Look Around Castle Coole

Castle Coole

For a peek into Enniskillen's past, visit Castle Coole for a one-hour guided tour of the historic site. It was originally built in the late 18th century for the Earl of Belmore and is a prime example of neoclassical architecture. One of the most popular spots at the castle is the bedroom of King George IV, a gorgeous space decorated with rich red silk and old paintings.


Stroll the Galleries of the Ulster Museum

 Ulster Museum

Another must-see in is the Ulster Museum in Belfast. The institution, which was recently reopened after being refurbished, is a massive building that can take hours to explore. Start at the first floor with a tour of the History Zone and Early Peoples gallery, then make your way up the Nature Zone on the second floor and through to the top floor where you'll find Irish and European art. For a less exhaustive journey, focus on the hotspots, including the Armada Room, which showcases artifacts from a 16th century shipwreck, and the Egyptian Room, a display that contains the famed Princess Takabuti mummy.


Walk Across Carrick-a-Rede Rope Bridge

Carrick-a-Rede Rope Bridge

In Antrim, walk along a short path that lines the coast to get to the Carrick-a-Rede Rope Bridge . This bridge was originally built to join the town to Carrick-a-Rede island so fishermen could more easily check the nets for salmon. Now, it provides as an exhilarating experience for visitors who dare to walk across it. It can be a scary journey over the wavering bridge, but its well worth the gorgeous views of the Scottish and Rathlin islands.


Check Out the Marble Arch Caves

 Marble Arch Caves

This site is located just west of Lough Erne. The Marble Arch Caves are situated on a limestone plateau and were formed over the years by rainwater that created caverns out of the rock. You can take a guided tour of the site that lasts 75 minutes. First, you'll board a boat that takes you on a short trip to Junction Jetty, the point at which three underground streams flow together. Then, you'll walk past the Pool Chamber, Grand Gallery, Moses Walk, and Calcite Cradle along the way. Keep in mind that tours fill up fast, so you may want to reserve a spot in advance. Guests are also welcome to take the journey on their own, and a footpath marked by signs will lead you to the main site—the arch that lays over the Cladagh River.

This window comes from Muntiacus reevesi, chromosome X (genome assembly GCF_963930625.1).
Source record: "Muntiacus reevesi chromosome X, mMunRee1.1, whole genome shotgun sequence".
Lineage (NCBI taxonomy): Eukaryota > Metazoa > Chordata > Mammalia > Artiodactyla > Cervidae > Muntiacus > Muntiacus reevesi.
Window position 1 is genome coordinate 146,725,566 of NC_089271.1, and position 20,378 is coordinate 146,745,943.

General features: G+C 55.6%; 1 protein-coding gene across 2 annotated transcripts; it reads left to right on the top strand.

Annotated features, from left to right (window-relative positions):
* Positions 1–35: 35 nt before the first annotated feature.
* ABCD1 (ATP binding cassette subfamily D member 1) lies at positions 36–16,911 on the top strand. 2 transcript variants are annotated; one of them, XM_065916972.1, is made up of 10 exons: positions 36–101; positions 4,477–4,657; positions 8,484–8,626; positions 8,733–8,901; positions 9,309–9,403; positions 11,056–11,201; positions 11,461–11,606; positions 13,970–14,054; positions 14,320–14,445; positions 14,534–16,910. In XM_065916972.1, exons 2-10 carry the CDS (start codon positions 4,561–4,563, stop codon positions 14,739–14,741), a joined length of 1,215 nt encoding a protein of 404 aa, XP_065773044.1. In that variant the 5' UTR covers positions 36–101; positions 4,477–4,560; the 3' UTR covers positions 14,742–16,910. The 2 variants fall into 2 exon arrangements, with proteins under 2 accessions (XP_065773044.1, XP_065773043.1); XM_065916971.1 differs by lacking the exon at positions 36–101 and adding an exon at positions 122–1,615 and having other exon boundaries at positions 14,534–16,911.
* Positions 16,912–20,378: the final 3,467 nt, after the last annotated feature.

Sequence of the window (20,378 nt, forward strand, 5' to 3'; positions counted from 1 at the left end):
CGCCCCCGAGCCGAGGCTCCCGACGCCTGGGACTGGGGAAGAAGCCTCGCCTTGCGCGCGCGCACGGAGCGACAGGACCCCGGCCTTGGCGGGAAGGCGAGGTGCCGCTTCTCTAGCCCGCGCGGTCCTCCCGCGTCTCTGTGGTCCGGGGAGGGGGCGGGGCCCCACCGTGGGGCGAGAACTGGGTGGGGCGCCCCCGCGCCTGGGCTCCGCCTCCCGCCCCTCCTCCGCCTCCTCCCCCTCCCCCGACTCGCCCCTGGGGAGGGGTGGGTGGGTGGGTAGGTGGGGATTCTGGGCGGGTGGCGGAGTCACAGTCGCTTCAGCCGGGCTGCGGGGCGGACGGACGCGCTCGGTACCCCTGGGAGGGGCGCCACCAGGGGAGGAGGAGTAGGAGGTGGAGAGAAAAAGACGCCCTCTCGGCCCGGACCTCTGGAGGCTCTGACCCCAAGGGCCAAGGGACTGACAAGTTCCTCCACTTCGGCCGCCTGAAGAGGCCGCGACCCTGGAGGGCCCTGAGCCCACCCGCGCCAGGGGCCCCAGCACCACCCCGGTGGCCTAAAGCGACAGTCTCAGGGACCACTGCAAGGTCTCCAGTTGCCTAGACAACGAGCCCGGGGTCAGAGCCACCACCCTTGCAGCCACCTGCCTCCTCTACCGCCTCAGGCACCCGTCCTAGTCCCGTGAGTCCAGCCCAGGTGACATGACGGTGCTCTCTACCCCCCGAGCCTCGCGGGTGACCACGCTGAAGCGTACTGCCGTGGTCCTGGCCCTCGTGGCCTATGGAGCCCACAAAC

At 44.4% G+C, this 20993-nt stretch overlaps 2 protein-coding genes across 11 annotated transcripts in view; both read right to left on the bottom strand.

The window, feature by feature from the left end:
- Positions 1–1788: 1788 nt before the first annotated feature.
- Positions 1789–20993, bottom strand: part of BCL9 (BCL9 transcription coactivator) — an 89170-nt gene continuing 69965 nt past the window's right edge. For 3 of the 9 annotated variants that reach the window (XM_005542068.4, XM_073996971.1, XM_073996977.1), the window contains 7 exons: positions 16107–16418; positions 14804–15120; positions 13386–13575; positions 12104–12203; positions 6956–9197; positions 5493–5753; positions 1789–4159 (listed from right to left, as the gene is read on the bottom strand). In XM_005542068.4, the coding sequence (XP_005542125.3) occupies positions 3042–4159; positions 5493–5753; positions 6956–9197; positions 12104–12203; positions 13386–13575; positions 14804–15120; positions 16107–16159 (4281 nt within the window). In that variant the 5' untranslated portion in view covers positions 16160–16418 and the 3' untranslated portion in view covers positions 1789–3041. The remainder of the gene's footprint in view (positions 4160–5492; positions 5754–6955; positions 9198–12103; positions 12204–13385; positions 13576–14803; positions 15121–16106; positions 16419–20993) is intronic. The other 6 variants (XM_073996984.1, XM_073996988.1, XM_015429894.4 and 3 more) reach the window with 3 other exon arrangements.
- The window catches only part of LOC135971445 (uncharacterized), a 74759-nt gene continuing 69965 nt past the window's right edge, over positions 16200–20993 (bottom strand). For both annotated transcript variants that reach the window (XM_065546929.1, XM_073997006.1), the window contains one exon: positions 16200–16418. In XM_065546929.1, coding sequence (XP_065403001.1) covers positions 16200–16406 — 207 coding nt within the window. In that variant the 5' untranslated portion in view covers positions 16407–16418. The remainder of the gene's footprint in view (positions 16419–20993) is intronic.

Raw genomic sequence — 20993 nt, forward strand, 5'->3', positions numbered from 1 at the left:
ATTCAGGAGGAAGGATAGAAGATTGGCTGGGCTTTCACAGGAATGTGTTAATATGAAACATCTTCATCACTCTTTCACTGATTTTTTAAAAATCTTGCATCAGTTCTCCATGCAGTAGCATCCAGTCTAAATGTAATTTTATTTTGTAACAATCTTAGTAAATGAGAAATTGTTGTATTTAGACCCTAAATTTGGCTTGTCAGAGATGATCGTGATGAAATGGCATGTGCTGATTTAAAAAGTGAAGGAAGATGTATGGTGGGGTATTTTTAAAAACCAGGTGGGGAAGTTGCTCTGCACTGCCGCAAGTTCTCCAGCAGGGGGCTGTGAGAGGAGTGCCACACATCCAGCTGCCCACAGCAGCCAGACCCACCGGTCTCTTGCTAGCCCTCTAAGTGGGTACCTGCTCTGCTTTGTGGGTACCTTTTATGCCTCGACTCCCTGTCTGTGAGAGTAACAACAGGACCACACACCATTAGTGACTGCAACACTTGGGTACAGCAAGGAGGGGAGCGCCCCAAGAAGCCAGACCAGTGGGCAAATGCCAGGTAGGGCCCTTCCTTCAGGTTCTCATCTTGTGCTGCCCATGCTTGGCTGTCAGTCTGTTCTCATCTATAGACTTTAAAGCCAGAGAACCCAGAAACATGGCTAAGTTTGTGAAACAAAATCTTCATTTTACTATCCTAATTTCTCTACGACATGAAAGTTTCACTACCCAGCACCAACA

Discover the People's Gallery Murals

People's Gallery

Travelers staying in Derry can view the famous 12 public art pieces: the People's Gallery Murals . These works, which were created by Bogside artists Kevin Hasson, Tom Kelly, and Will Kelly are displayed on gable ends of homes on Rossville Street. They showcase the main events that took place during the Troubles. You can expect to see scenes depicting Bloody Sunday, the hunger strike of 1981, and the Battle of the Bogside. Be sure to check out "The Death of Innocence," a highlight of the collection that portrays Annette McGavigan, a young schoolgirl who was killed in crossfire during a fight between the British Army and Irish Republican Army.


Grab a Drink in a Traditional Pub

Rotterdam pub

All throughout the country, you can find old-fashioned pubs. A favorite among Belfast locals is Rotterdam , a traditional establishment renowned for pouring the perfect pint of Guinness. You can enjoy your brew among a rustic setting with stone floors and an open fireplace. The pub also hosts live music most nights of the week.